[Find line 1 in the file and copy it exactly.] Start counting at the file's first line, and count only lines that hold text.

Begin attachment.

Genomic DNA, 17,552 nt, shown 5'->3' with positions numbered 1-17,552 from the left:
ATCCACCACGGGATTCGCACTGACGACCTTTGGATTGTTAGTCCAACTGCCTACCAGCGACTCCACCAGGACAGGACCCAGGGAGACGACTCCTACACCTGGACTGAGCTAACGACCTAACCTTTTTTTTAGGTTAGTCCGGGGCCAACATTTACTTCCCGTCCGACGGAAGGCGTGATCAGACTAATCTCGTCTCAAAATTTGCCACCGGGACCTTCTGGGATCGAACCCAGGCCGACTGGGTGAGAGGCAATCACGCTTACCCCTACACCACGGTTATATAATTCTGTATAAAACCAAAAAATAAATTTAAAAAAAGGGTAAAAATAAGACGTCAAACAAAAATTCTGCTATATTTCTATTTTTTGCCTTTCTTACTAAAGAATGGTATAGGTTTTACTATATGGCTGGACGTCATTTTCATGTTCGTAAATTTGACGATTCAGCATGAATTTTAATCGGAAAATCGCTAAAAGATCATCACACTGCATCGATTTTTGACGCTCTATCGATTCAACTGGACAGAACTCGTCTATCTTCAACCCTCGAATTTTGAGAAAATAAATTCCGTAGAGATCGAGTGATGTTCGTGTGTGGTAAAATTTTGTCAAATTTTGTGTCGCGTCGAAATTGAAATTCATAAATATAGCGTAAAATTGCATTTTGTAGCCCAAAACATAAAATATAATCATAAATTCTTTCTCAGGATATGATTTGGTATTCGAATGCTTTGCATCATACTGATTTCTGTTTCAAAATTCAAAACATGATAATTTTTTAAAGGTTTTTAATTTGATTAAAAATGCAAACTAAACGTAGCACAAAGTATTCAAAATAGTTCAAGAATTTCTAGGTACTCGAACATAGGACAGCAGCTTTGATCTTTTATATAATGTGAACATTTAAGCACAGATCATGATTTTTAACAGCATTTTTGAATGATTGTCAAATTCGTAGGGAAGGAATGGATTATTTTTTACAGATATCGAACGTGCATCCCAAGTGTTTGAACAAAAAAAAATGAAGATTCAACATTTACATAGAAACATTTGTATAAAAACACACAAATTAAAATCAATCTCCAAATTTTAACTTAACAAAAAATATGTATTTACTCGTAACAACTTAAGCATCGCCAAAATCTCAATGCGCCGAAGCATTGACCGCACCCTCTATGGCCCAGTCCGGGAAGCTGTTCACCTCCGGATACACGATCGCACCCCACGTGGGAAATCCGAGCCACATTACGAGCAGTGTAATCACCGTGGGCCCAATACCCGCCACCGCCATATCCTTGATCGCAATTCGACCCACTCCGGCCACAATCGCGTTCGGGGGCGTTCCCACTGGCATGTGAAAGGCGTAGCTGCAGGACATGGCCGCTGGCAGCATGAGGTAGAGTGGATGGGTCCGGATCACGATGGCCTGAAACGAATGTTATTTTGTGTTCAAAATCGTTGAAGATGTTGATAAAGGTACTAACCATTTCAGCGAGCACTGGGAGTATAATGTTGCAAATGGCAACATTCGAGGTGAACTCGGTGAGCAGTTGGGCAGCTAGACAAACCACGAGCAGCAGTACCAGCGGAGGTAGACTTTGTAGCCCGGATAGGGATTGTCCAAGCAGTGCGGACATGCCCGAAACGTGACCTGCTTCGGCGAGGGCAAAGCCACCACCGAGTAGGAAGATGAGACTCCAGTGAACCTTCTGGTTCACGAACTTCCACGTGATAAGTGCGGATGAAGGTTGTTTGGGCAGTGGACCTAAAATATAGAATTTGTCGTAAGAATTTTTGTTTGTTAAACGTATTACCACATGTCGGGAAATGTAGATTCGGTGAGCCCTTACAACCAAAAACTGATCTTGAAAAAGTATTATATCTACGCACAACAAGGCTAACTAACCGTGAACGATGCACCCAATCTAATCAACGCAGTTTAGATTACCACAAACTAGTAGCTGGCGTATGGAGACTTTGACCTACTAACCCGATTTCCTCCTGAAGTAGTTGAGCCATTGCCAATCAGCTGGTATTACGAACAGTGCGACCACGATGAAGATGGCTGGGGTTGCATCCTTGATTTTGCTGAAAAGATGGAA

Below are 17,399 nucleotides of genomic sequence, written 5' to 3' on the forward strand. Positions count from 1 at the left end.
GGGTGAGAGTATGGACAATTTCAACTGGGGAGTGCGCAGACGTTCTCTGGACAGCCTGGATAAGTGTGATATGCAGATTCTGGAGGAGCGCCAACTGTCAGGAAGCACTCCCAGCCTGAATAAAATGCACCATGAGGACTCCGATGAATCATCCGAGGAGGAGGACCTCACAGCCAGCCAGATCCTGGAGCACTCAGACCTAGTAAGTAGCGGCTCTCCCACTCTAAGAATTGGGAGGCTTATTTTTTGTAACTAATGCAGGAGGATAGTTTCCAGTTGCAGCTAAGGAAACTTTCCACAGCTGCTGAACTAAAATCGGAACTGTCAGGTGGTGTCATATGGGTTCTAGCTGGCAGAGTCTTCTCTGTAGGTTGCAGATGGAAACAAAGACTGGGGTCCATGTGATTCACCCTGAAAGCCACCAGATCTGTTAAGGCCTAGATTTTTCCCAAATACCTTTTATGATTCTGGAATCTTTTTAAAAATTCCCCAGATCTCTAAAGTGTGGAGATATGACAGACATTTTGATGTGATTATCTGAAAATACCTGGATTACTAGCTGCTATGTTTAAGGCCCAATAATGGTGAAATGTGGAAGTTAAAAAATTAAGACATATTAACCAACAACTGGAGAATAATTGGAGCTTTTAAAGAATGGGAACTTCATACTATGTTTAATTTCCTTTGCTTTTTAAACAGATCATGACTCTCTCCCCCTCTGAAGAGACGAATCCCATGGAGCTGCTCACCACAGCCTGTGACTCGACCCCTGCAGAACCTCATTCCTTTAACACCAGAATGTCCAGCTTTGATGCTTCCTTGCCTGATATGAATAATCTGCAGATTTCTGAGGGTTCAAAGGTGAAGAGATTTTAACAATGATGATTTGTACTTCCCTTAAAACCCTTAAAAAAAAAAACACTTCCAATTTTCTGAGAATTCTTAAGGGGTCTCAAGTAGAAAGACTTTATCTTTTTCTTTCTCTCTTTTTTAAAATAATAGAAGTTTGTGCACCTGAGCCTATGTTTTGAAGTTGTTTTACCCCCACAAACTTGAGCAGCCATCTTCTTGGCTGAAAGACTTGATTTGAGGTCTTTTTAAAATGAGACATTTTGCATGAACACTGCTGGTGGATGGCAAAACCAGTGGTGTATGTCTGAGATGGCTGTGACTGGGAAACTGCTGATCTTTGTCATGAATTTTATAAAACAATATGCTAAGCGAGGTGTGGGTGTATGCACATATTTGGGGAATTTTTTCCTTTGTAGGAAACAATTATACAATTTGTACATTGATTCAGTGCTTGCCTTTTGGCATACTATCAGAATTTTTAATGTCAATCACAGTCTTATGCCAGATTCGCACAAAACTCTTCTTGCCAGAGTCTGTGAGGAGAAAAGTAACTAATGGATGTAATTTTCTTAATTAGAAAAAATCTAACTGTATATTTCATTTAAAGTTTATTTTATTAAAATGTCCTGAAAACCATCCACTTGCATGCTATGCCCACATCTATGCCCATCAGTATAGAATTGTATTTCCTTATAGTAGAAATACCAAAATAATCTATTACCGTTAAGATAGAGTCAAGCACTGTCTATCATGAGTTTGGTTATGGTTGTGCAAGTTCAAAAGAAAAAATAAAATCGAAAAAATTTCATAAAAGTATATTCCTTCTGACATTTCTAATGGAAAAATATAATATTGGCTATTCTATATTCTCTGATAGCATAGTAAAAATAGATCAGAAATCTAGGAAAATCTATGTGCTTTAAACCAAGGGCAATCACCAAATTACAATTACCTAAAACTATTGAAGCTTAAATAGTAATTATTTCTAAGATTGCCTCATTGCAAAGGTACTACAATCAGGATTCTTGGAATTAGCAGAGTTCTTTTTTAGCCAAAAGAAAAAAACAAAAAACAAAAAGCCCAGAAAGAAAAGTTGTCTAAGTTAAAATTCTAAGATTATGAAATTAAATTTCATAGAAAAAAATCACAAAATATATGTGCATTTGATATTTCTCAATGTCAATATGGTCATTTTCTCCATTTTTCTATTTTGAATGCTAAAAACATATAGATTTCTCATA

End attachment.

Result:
Genomic DNA, 17,552 nt, shown 5'->3' with positions numbered 1-17,552 from the left: